10 It is important to distinguish between the energy of individual photons in an X-ray beam and the total energy of all the photons in the beam. It is also important to distinguish between average power and peak power in a pulsed X-ray device. Typically, the individual photon energy is given in electron volts (ev), whereas the power of a beam is given in watts (W). An individual 100 kev photon has more energy than an individual 10 kev photon. Effect of Voltage and Current on Photon Energy and Power Module 9, Page 10

11 However, an X-ray beam consists of a spectrum (a distribution) of photon energies, and the rate at which energy is delivered by a beam is determined by the number of photons of each energy. If there are relatively more low energy photons, it is possible for the low energy component to deliver more energy. The photon energy distribution may be varied by changing the voltage. The number of photons emitted may be varied by changing the current. Effect of Voltage and Current on Photon Energy and Power (cont d) Module 9, Page 11

12 The power supplies for many X-ray devices do not produce a constant potential (D.C.) high voltage but instead energize the X- ray tube with a time varying or pulsating high voltage. In addition, since the Bremsstrahlung X-rays produced are a spectrum of energies up to a maximum equal to the electron accelerating maximum voltage, the accelerating voltage of the X- ray device is often described in terms of the peak kilovoltage or kvp. A voltage of 50 kvp will produce a spectrum of Xray energies with the theoretical maximum being 50 kev. The spectrum of energies is continuous from the maximum to zero. However, X-ray beams are typically filtered to minimize the low-energy component. Low-energy X-rays are not useful in radiography, but can deliver a significant dose. Whenever the voltage is on, a device can produce some X-rays, even if the current is too low to read. Voltage Module 9, Page 12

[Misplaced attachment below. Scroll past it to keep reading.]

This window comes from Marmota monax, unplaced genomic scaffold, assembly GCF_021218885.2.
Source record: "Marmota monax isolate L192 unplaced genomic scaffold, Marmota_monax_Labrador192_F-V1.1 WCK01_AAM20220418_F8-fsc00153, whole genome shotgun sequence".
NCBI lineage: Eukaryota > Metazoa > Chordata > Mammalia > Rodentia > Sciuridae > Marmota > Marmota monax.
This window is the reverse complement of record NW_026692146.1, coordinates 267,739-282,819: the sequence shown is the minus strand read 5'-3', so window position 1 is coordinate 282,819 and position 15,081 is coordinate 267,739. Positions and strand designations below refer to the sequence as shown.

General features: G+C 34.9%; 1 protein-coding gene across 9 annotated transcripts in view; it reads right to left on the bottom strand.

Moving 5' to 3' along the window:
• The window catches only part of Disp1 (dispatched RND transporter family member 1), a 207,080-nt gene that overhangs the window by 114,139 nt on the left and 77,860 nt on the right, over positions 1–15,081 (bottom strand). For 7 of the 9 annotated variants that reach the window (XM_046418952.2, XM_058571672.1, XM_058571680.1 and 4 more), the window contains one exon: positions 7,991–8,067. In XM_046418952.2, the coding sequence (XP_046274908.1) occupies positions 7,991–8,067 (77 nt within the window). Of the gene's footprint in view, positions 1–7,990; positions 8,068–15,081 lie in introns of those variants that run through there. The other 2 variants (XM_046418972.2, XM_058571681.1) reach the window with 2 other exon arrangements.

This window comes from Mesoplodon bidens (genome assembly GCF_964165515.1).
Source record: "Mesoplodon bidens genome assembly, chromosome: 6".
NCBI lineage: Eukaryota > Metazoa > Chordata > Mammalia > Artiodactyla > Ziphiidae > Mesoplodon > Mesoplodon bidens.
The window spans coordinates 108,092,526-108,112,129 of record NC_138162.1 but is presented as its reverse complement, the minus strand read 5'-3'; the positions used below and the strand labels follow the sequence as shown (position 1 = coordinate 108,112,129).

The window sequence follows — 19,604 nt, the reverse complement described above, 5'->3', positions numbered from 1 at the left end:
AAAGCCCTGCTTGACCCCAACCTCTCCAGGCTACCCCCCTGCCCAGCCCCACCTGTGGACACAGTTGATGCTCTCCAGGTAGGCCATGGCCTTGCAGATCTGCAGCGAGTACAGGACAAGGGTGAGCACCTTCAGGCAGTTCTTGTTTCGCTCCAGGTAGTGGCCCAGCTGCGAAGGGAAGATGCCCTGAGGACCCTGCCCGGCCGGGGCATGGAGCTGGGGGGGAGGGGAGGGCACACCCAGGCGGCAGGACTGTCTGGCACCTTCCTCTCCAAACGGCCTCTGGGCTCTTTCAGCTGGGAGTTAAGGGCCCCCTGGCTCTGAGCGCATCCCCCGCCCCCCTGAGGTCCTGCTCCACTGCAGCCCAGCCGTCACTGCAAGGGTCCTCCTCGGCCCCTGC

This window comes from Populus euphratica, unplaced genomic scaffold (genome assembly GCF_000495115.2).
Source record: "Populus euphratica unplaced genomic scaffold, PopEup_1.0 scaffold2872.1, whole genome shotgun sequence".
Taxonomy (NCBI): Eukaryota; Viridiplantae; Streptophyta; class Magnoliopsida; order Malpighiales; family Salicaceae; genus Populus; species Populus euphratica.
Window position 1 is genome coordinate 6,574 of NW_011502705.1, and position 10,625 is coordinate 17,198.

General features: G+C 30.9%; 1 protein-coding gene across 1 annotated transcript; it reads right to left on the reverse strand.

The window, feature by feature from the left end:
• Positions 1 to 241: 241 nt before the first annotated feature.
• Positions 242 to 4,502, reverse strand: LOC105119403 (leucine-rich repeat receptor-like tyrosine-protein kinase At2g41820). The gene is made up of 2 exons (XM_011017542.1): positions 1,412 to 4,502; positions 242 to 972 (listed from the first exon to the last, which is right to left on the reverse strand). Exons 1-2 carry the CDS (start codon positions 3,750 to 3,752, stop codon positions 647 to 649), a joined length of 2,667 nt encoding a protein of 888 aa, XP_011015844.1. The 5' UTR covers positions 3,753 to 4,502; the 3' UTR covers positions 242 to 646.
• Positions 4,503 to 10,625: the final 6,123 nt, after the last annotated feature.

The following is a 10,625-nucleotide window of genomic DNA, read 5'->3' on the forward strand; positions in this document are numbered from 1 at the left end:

13 The total number of photons produced by an X-ray device depends on the current, which is measured in amperes, or amps (A). The current is controlled by increasing or decreasing the number of electrons emitted from the cathode. The higher the electron current, the more X-ray photons are emitted from the anode. Many X-ray devices have meters to measure current. However, as X-rays can be produced by voltage even if the current is too low to read on the meter. This is sometimes called dark current. This situation can cause unnecessary exposure and should be addressed in operating procedures. Current Module 9, Page 13

14 Power, which is measured in watts (W), equals voltage times current (P = V x I). For example, a 10 kvp device with a current of 1 ma uses 10 W of power. Determining Electrical Power Module 9, Page 14